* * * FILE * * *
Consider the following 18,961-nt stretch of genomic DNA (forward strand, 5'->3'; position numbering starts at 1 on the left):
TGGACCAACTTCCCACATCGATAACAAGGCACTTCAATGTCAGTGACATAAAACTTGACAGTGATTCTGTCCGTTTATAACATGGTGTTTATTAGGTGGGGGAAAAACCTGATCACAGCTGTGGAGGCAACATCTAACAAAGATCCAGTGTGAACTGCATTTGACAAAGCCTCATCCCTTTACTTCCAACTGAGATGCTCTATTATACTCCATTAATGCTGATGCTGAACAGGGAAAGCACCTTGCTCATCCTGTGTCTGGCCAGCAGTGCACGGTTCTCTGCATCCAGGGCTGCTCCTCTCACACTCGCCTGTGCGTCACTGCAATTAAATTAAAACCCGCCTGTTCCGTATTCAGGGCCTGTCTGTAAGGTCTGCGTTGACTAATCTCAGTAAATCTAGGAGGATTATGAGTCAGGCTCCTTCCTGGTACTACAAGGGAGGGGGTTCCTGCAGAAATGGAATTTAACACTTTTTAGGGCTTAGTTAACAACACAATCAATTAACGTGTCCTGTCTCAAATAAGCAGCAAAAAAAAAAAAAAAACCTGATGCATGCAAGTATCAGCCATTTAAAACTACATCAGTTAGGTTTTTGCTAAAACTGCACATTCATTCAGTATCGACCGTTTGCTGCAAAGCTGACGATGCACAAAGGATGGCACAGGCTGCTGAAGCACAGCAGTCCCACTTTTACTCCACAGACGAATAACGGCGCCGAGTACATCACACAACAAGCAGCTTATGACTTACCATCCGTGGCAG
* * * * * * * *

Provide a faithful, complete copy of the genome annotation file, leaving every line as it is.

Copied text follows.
Consider the following 18,961-nt stretch of genomic DNA (forward strand, 5'->3'; position numbering starts at 1 on the left):
TGGACCAACTTCCCACATCGATAACAAGGCACTTCAATGTCAGTGACATAAAACTTGACAGTGATTCTGTCCGTTTATAACATGGTGTTTATTAGGTGGGGGAAAAACCTGATCACAGCTGTGGAGGCAACATCTAACAAAGATCCAGTGTGAACTGCATTTGACAAAGCCTCATCCCTTTACTTCCAACTGAGATGCTCTATTATACTCCATTAATGCTGATGCTGAACAGGGAAAGCACCTTGCTCATCCTGTGTCTGGCCAGCAGTGCACGGTTCTCTGCATCCAGGGCTGCTCCTCTCACACTCGCCTGTGCGTCACTGCAATTAAATTAAAACCCGCCTGTTCCGTATTCAGGGCCTGTCTGTAAGGTCTGCGTTGACTAATCTCAGTAAATCTAGGAGGATTATGAGTCAGGCTCCTTCCTGGTACTACAAGGGAGGGGGTTCCTGCAGAAATGGAATTTAACACTTTTTAGGGCTTAGTTAACAACACAATCAATTAACGTGTCCTGTCTCAAATAAGCAGCAAAAAAAAAAAAAAAACCTGATGCATGCAAGTATCAGCCATTTAAAACTACATCAGTTAGGTTTTTGCTAAAACTGCACATTCATTCAGTATCGACCGTTTGCTGCAAAGCTGACGATGCACAAAGGATGGCACAGGCTGCTGAAGCACAGCAGTCCCACTTTTACTCCACAGACGAATAACGGCGCCGAGTACATCACACAACAAGCAGCTTATGACTTACCATCCGTGGCAG